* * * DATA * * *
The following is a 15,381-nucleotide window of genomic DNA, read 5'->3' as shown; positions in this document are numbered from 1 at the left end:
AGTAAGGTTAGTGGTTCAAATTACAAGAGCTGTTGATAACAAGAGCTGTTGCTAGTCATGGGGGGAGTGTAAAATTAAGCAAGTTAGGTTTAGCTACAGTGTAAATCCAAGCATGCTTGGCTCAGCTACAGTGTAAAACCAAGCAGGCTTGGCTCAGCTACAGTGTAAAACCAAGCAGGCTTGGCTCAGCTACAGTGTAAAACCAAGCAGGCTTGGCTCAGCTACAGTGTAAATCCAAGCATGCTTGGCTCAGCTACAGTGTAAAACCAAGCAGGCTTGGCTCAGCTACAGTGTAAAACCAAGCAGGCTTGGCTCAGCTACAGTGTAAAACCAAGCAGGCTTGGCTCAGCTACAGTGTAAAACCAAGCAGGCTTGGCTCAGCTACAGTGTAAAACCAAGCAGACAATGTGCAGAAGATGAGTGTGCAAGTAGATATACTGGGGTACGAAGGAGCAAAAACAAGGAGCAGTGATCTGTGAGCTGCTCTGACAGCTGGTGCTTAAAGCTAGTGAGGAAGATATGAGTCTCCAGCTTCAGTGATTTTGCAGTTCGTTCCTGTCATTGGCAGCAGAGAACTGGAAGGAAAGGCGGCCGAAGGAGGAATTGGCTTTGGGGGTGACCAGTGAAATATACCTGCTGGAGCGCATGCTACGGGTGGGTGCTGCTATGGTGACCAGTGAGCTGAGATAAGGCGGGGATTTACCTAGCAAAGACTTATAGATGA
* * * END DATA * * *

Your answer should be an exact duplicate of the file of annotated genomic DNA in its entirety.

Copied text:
The following is a 15,381-nucleotide window of genomic DNA, read 5'->3' as shown; positions in this document are numbered from 1 at the left end:
AGTAAGGTTAGTGGTTCAAATTACAAGAGCTGTTGATAACAAGAGCTGTTGCTAGTCATGGGGGGAGTGTAAAATTAAGCAAGTTAGGTTTAGCTACAGTGTAAATCCAAGCATGCTTGGCTCAGCTACAGTGTAAAACCAAGCAGGCTTGGCTCAGCTACAGTGTAAAACCAAGCAGGCTTGGCTCAGCTACAGTGTAAAACCAAGCAGGCTTGGCTCAGCTACAGTGTAAATCCAAGCATGCTTGGCTCAGCTACAGTGTAAAACCAAGCAGGCTTGGCTCAGCTACAGTGTAAAACCAAGCAGGCTTGGCTCAGCTACAGTGTAAAACCAAGCAGGCTTGGCTCAGCTACAGTGTAAAACCAAGCAGGCTTGGCTCAGCTACAGTGTAAAACCAAGCAGACAATGTGCAGAAGATGAGTGTGCAAGTAGATATACTGGGGTACGAAGGAGCAAAAACAAGGAGCAGTGATCTGTGAGCTGCTCTGACAGCTGGTGCTTAAAGCTAGTGAGGAAGATATGAGTCTCCAGCTTCAGTGATTTTGCAGTTCGTTCCTGTCATTGGCAGCAGAGAACTGGAAGGAAAGGCGGCCGAAGGAGGAATTGGCTTTGGGGGTGACCAGTGAAATATACCTGCTGGAGCGCATGCTACGGGTGGGTGCTGCTATGGTGACCAGTGAGCTGAGATAAGGCGGGGATTTACCTAGCAAAGACTTATAGATGA